Motivational and inspirational writer, Bryan Hutchinson is the author of several books about life with ADHD including the highly acclaimed, best selling "One Boy′s Struggle: A Memoir" and the author of the hilarious eBook that went viral "10 Things I Hate about ADHD"

Prayer and ADHD

For me one of the best ways to control my impulses, or to find answers, is to believe in, and talk to God, the Universe or something higher using prayer.

  • If I want to do something, but I don’t think I can: I Pray about it.
  • If I want to control myself, but feel out of control: I Pray about it.
  • If I want to slow down, but feel myself running when I should be walking: I Pray about it.
  • If I want “fill in the blank”: I Pray about it.

The key isn’t to know the answers or to even receive a divine answer, or providential influence: it is the process of slowing down and talking ‘it’ out with one’s self and the Universe, God or the entity that you choose. We don’t always need another ‘opinion’ to help us, but since ADHD is an ‘impulse control’ issue it’s not a bad idea to find feasible ways to slow down and talk things out. Some of the smartest people I have met have ADHD, but too many are all too often unable to use their brilliances because of their failure to control their impulses. In order to take advantage of one’s knowledge we must find ways to think out a situation or event and tap into our best judgment going forward.

One of the habits I have cultivated is ‘praying’. I’ve always been extremely impulsive and wanted results right away, but I discovered that’s just not the way the world works. I couldn’t slow down or allow things to ‘develop’. Tap tap tap… what’s taking so long?

Finding a way to ‘think things out’ and at the same time give ourselves a chance to allow emotions to vent naturally, in a healthy manner is a huge step forward in dealing with the impulsive control issues of ADHD. At least it has been for me. If it helps, prayer can have a different name; it can be called meditation, verbal self-regulation or whatever one wants to call it. We all talk to ourselves, so why not use that to our advantage? You’ve probably noticed it’s not acceptable to act out of impulse and then simply explain you have ADHD. Sure, it’s valid, but still not acceptable and no matter how far we come with awareness it never will be acceptable.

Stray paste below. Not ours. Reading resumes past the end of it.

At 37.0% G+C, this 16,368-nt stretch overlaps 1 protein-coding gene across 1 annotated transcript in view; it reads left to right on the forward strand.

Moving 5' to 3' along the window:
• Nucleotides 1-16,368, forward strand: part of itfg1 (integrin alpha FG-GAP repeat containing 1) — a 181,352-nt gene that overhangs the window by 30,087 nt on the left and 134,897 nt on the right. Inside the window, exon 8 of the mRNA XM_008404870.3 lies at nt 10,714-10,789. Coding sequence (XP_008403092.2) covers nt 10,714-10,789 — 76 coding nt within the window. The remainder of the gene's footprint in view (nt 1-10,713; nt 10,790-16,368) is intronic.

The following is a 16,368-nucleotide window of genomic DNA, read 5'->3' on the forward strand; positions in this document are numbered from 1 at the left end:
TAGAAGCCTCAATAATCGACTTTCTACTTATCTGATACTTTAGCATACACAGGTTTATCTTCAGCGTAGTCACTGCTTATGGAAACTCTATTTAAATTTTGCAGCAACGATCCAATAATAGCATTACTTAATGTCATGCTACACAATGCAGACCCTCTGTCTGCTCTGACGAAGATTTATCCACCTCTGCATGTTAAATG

If there’s a secret to my triumphs in life it is the cultivation of healthy, positive and beneficial habits to live by, and prayer is the best of them. Just because I have ADHD doesn’t mean I can’t instill myself with healthy habits and, if for some reason (there have been many) I doubt myself in this regard, or any regard: I pray about it. I believe there’s an added advantage to prayer – by believing in something higher, whatever name it goes by, there comes with it the tendency to find ethical, moral and honorable answers that naturally generate behavior which convey courtesy, decency and respect.

In today’s world ‘prayer’ may seen controversial, but really, prayer has been used as a source of internal guidance and meditation since the dawn of humankind. It still works and always will. Is it a complete solution for ADHD? No, there isn’t one, but it helps and that’s enough for me.